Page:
• State releases ‘Booze It & Lose It' campaign numbers

    By: Alexa Ashwell


    NORTH CAROLINA - The state released results of its “Booze It & Lose It” campaign that ran March 13 through 17.

    Law enforcement agencies across North Carolina stepped up patrols and conducted checkpoints in an effort to get drunk drivers off the roads.

    Statewide, the number of DWI violations decreased compared to last year.  Statistics showed 785 people were cited for driving while impaired, compared to the more than 800 in 2014.

    The number of DWI violations also decreased in Mecklenburg County. According to the results, 50 DWI violations were written in Mecklenburg County during the campaign this year. That is more than a dozen less than the 64 DWI violations written in the county back in 2014.

    “We were definitely out there. Maybe people are starting to get the idea to not do that,” said North Carolina Highway Patrol Sgt. Jeff Nash.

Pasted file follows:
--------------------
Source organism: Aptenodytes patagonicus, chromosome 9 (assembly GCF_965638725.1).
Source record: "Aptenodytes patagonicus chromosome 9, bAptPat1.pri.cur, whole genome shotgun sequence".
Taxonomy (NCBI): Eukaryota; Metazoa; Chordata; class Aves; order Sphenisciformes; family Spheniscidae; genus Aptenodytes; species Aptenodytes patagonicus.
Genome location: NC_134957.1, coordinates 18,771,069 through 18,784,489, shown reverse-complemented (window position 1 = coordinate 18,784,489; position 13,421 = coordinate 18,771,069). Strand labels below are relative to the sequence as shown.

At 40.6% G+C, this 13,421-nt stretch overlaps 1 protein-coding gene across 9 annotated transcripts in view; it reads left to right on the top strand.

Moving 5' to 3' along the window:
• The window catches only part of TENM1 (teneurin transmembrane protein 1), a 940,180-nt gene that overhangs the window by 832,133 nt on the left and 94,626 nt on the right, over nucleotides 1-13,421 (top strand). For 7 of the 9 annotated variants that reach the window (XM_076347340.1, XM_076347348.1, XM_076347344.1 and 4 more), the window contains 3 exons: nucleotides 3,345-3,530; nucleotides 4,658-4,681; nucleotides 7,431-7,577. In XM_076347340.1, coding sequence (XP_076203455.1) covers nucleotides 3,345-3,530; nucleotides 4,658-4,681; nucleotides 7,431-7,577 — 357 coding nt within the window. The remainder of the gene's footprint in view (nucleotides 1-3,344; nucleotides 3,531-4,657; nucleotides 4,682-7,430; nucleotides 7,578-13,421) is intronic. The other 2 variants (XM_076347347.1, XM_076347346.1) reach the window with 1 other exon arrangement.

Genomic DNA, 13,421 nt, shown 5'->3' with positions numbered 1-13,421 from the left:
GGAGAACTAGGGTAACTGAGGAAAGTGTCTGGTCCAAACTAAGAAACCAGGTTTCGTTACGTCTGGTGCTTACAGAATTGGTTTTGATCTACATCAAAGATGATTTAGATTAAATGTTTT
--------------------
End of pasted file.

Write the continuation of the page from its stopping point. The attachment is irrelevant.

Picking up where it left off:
Sgt. Nash pointed out impaired driving isn’t the only cause of accidents. The report showed statewide more people were caught speeding (7,306 violations) and driving without a seatbelt (2,185 violations) this year, when comparing the results of last year’s campaign.

    “If people have their seatbelts on that can help save lives and reduce injuries as well,” said Sgt. Nash.

    The report showed statewide the total number of traffic and criminal violations increased with 28,065 violations written, compared to the 23,867 in 2014.

    This year Mecklenburg County ranked number one in drug violations.  Statistics showed 230 drug violations were written throughout the five-day campaign.  That’s almost 100 more than Wake County, which ranked second in the category.

    Officials pointed out Charlotte has the largest population in the state of North Carolina. Still, Channel 9 reached out to CMPD in hopes officials would be able to weigh in but did not hear back by the time this story aired.

    Residents Channel 9 spoke with said they appreciated the added protection during the long weekend celebrations.

    “Anything to save a life,” said Marjorie Sapp, who is from Charlotte.  “And once you catch one person it can begin the cycle of stopping drugs on the streets.”

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